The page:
Psychologists define optimism as the expectation that the future will be socially desirable, good and pleasurable.
And, it transpires, thinking that way is very good for our wellbeing.
Studies have found that people who are optimistic report higher levels of subjective wellbeing and happiness, show higher levels of positive emotion, have better overall health and are less prone to disease, and are less likely to suffer from clinical depression.
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But we don’t want to encourage our students to be blindly optimistic and end up experiencing distress when their plans inevitably come crashing down.
Teaching 'realistic' optimism
What we’re aiming for is realistic optimism; hoping for the best but having a back-up plan for the worst.
What largely determines our levels of optimism or pessimism is our explanatory style – these are the conversations we have with ourselves when things happen to and around us.
If an optimist experiences a negative setback like a bad exam result, they generally believe it will be temporary (“This won’t last forever”), local (“I messed up this exam but the others will be better”) and impersonal (“That was a hard exam, I’m not a failure”).
Conversely, a pessimist will often view the setback as being all their fault, them messing up everything in their life and things always being that way.
Psychologist Martin Seligman says that the significant adults in our lives massively affect our explanatory styles.
We will often imitate our parents’ explanatory styles but they are also shaped by the adult feedback and criticism we receive, including from teachers.
So, let’s have a look at three ways to nudge our students to look on the brighter side of life:
Show your students what being realistically optimistic looks like, especially when things aren’t going to plan.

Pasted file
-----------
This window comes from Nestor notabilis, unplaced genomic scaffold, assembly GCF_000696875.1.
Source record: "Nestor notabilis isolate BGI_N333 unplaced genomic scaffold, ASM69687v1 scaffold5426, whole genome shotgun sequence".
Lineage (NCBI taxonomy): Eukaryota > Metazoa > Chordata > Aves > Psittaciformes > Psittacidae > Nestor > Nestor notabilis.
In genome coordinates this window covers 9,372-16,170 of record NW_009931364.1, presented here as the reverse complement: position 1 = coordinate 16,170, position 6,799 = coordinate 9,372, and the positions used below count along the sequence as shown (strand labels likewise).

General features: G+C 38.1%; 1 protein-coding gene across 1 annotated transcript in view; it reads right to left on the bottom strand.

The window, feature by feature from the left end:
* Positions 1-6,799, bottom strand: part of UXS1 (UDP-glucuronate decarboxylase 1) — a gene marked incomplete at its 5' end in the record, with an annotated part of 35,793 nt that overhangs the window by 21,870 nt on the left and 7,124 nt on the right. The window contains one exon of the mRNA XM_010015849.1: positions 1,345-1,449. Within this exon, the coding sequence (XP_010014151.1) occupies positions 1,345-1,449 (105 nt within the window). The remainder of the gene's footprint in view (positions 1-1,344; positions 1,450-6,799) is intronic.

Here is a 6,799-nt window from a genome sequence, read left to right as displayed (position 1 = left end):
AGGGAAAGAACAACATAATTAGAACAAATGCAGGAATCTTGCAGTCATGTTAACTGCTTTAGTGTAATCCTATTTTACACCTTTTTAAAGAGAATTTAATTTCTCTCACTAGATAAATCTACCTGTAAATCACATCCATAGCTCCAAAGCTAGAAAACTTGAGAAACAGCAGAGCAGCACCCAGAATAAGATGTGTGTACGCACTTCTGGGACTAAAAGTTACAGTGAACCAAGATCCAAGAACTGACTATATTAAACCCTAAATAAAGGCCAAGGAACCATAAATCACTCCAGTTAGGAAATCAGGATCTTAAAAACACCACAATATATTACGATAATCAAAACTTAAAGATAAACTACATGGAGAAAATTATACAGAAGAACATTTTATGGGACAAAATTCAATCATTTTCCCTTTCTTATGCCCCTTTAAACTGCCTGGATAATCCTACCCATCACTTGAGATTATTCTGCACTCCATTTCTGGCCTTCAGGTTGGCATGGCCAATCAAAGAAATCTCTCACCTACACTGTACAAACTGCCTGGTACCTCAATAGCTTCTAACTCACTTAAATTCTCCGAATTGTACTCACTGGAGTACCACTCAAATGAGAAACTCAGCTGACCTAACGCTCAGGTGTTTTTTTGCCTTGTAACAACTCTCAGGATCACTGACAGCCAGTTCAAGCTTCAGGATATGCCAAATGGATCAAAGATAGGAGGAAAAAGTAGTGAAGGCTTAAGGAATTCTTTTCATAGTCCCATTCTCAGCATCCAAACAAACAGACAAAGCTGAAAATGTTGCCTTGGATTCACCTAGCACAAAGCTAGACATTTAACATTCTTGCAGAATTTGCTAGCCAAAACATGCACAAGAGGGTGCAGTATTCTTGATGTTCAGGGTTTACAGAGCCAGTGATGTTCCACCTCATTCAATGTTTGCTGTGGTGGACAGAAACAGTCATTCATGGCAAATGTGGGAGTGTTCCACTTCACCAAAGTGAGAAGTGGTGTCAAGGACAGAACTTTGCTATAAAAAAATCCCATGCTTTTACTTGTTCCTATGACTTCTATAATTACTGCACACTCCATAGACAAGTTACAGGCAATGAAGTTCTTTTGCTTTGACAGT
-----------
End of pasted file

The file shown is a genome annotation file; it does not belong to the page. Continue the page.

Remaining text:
If things go wrong in class, or you find yourself dealing with challenging behaviour, explain it to pupils in a way that shows it’s temporary (“This is a blip and we can turn this around soon enough”), local (“This isn’t ideal but lots of other things are going well”) and impersonal (“That was a bad behaviour choice but you are not a bad person”).
Keep it positive
Research from relationship expert John Gottman shows that, on average, successful relationships have a ratio of five positive comments for every perceived negative comment. When speaking and interacting with your class, you must keep the dialogue mostly positive.
This is one of the hardest things to do when you are tired and dealing with challenging behaviour or poor academic performance.
But your students need to know deep down that you believe in them, that they can be successful, improve their learning and turn any negative situation around. If you lose hope or faith in them, you’ll be fighting a losing battle.
Shakespeare wrote in Hamlet that, “There is nothing either good or bad, but thinking makes it so.” He wasn’t wrong. The way we perceive situations is, arguably, much more important than the situation itself.
A psychological tool called reframing can be useful here; it is when we consciously choose to view something from a different standpoint to change how we feel and respond to it.
So, if a student is finding a lesson tricky and says they can’t do it, remind them that when we take part in challenging work we’re most likely to experience flow, give them examples of previous times they’ve been successful in your lessons to motivate them, and let them know you’re there to help them if they need it.
And when it comes to taking part in scarier activities like exams, competitions or solo performances, get them to say “I am excited” beforehand, as a type of reframing known as anxiety reappraisal has been shown to boost performance.
Developing optimism in our students may seem frivolous to some, but with our young people facing an uncertain future and issues like climate change and Brexit looming large, it could be an essential tool to not only aid their learning and mental health, but also to help them face the future with a bit more confidence.